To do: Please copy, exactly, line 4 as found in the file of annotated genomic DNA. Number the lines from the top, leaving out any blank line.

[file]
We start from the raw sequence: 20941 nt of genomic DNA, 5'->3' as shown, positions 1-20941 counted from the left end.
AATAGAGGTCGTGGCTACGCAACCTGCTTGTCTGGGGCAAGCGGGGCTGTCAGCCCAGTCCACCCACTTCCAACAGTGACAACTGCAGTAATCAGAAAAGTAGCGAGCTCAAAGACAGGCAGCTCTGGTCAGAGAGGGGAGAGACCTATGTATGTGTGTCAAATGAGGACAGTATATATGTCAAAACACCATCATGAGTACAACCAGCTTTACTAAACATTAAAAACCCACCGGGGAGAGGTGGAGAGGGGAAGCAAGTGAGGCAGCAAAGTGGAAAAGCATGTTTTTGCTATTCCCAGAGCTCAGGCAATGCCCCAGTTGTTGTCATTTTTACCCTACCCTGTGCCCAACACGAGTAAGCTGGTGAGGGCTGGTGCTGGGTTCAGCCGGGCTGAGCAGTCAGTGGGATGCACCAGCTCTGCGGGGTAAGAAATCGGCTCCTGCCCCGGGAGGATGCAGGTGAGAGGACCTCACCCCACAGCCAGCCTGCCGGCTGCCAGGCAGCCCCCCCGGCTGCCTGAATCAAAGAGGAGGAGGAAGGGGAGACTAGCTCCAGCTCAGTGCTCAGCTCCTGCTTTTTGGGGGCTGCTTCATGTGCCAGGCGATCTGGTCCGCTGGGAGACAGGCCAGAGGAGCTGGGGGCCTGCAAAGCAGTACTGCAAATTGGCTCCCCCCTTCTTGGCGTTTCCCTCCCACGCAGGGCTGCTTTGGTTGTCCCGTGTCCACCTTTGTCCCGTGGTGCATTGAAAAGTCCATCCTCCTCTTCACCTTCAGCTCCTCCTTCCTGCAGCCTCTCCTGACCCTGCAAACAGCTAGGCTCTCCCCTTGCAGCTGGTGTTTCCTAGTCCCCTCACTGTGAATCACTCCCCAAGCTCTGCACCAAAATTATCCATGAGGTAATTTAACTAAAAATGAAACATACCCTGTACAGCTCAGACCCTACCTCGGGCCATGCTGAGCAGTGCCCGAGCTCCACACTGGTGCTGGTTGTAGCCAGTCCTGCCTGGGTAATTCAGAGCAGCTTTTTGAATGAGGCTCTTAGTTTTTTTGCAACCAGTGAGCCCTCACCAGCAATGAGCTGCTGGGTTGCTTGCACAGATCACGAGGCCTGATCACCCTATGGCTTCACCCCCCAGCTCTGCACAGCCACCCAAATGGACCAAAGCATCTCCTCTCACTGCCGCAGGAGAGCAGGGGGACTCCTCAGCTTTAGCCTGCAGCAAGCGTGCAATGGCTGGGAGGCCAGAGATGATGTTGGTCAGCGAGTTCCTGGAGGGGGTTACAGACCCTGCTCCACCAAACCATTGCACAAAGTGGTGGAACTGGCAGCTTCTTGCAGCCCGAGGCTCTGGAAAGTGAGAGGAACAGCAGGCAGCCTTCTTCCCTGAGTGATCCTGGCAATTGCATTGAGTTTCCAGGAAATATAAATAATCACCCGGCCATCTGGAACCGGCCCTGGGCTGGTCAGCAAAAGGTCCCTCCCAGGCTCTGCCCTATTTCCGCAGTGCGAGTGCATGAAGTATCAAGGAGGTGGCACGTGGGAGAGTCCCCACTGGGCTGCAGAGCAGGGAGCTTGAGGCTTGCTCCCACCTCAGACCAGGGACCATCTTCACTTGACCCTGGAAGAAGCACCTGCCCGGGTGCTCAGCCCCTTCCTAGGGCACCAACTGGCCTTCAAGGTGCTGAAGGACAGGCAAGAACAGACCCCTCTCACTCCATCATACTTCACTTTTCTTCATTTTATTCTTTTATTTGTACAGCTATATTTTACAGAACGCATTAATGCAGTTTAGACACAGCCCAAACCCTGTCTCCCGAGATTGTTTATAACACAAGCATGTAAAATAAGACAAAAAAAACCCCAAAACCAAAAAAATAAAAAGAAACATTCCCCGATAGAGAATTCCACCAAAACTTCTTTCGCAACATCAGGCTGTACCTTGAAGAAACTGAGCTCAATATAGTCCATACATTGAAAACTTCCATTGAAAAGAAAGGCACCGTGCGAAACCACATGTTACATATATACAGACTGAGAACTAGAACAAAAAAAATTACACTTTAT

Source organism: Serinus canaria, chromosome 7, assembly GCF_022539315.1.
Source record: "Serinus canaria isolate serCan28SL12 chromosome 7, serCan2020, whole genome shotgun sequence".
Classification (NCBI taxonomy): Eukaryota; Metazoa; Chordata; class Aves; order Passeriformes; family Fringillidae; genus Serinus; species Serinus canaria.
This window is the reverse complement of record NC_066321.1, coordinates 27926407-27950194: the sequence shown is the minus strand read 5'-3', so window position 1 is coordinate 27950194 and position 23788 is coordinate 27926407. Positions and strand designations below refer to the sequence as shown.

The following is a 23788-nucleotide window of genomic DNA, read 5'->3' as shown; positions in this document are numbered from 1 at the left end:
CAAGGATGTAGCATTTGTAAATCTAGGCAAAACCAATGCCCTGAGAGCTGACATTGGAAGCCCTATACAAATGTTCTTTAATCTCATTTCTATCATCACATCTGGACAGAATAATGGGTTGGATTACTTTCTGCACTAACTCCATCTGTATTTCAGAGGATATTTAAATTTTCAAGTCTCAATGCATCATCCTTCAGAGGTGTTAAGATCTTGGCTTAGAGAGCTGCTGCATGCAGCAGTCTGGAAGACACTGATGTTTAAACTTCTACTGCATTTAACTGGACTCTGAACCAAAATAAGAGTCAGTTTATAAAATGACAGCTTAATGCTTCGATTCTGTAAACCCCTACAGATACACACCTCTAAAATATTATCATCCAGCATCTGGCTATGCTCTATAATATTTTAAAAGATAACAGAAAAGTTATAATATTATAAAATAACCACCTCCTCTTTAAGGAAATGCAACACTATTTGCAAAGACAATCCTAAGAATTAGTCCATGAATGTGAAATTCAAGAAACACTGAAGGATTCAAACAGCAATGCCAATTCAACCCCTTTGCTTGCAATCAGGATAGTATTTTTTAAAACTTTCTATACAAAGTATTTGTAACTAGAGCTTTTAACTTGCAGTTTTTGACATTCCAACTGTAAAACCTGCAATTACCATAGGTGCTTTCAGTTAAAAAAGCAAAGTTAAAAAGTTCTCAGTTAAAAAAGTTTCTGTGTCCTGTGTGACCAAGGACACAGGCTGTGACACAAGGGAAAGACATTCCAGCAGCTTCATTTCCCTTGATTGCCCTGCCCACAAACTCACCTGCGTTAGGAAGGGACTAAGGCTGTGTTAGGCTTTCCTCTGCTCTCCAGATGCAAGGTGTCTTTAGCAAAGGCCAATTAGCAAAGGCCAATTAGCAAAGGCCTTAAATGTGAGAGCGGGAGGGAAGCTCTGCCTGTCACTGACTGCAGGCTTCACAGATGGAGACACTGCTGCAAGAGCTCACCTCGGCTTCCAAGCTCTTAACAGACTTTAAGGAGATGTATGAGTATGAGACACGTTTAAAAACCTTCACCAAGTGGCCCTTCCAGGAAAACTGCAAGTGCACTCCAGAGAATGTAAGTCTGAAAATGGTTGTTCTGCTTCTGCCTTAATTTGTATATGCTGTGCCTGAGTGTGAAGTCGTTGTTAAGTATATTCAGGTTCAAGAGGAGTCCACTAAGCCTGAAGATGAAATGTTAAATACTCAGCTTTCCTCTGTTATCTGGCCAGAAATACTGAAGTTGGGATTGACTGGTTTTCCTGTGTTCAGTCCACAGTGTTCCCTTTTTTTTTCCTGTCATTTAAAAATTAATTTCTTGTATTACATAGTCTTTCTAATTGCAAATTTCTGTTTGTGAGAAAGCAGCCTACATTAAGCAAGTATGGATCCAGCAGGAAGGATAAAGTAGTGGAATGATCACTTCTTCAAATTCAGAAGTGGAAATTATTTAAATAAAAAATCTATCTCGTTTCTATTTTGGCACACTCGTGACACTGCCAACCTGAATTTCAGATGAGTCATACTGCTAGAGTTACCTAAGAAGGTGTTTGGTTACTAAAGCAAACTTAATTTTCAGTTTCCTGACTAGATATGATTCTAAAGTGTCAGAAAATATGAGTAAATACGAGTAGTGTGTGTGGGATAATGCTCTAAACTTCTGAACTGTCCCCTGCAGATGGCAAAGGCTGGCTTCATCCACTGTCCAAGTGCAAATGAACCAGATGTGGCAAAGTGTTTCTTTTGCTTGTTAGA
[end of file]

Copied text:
Source record: "Serinus canaria isolate serCan28SL12 chromosome 7, serCan2020, whole genome shotgun sequence".